Your application arrives at headquarters in a batch with many others and the finance clerk posts a record of your payment. It is then routed to the data entry person who enters all the information on your application, paying particular attention to updating your address, email address, and employer information. Once all the information has been updated, it is sent to one of the registrars, who check that you have fulfilled all the requirements.

Because renewal applications tend to come in waves, your application may be one of thousands that are being processed during a given period; it may need to wait in the queue to have its turn with the registrar. Once it gets to the registrar, if everything is correct, you will be renewed from the moment the registrar gives their approval. Once the registrar completes your application approval, a new wall certificate and pin will be ordered for you. Certificate orders are processed monthly, so there may be a 6 to 8 week period before you receive your renewal packet.

When applications arrive complete, the process is streamlined and painless. When they arrive with problems, however, applications incur delays while the registrars contact the applicant to clear up the problem. Here is a list of tips to insure that your application doesn't go into the 'pending' category.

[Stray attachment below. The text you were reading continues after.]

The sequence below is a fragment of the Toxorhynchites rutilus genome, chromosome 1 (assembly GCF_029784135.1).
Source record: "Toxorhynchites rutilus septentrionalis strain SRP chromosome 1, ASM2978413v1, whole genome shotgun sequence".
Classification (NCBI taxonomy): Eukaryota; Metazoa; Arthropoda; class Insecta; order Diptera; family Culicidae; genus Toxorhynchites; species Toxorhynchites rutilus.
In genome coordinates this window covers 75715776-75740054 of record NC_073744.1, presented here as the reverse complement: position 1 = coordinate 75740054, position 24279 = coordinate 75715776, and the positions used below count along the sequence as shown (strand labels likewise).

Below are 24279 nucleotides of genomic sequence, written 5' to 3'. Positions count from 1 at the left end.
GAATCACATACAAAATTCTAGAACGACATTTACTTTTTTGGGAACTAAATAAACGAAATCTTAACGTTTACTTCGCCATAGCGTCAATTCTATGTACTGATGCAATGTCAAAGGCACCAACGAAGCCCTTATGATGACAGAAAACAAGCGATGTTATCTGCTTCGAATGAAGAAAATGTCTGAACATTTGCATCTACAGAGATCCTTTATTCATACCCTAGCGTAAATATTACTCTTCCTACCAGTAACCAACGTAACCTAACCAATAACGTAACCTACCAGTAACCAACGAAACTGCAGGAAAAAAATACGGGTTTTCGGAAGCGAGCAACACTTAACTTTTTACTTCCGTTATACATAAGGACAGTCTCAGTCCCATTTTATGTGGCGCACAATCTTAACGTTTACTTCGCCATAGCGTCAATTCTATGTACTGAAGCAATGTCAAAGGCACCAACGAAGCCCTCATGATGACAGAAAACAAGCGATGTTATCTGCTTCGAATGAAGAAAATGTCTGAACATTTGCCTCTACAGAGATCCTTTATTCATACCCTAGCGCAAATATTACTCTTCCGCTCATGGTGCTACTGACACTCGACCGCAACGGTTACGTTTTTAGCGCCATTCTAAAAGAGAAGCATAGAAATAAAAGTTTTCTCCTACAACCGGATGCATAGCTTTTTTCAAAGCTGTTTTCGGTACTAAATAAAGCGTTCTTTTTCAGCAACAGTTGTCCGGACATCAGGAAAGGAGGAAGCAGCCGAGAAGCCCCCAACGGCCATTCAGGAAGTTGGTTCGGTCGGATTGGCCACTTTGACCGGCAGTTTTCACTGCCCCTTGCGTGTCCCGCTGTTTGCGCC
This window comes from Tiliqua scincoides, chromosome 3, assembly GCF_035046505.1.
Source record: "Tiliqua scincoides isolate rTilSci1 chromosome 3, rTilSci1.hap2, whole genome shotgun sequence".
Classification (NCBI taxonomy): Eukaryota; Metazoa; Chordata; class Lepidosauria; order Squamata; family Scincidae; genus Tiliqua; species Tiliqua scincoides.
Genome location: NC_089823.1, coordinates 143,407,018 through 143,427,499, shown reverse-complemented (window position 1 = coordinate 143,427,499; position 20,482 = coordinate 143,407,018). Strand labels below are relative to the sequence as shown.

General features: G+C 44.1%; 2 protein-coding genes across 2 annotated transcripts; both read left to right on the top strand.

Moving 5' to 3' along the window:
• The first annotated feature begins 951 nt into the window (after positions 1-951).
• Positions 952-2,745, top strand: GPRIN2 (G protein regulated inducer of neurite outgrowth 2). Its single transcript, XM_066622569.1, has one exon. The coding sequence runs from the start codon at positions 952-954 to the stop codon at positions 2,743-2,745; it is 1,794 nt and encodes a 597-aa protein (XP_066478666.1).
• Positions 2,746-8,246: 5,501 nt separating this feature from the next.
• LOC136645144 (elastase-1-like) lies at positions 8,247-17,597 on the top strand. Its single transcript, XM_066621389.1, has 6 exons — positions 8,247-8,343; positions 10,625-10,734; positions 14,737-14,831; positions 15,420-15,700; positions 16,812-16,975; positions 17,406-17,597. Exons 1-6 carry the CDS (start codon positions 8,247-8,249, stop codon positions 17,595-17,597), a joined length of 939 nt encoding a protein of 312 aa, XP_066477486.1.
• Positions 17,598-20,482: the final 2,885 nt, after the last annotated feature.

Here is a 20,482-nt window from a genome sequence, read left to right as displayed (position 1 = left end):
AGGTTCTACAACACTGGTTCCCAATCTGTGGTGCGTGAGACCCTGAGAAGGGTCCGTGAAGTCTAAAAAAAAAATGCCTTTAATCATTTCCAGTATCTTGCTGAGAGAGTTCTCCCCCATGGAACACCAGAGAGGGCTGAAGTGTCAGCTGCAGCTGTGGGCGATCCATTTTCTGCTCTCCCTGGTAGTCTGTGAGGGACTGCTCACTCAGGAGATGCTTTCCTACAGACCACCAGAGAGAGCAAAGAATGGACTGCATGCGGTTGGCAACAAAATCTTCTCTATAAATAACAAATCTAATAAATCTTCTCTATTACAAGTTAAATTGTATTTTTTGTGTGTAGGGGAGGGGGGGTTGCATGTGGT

1. Submit the Correct Fees
The most common application mistake is to send the wrong fees. There is often confusion over the terms 'member rate' and 'discount rate.' The member rate is for current members of the American Nurses Association (ANA) or its constituent member associations. The discount rate is for the benefit of members of ANCC collaborating organizations but only applies to the exams on which that organization collaborates (in other words, you can't be an ACNP member, which is a collaborator on NP exams, and receive a discount for the Pain Management Certification.) If you are paying with a credit card, be sure to note the amount you want charged to your card. Please use the most current renewal application available on the ANCC website to ensure that you do not have an application with outdated fees or information printed in it.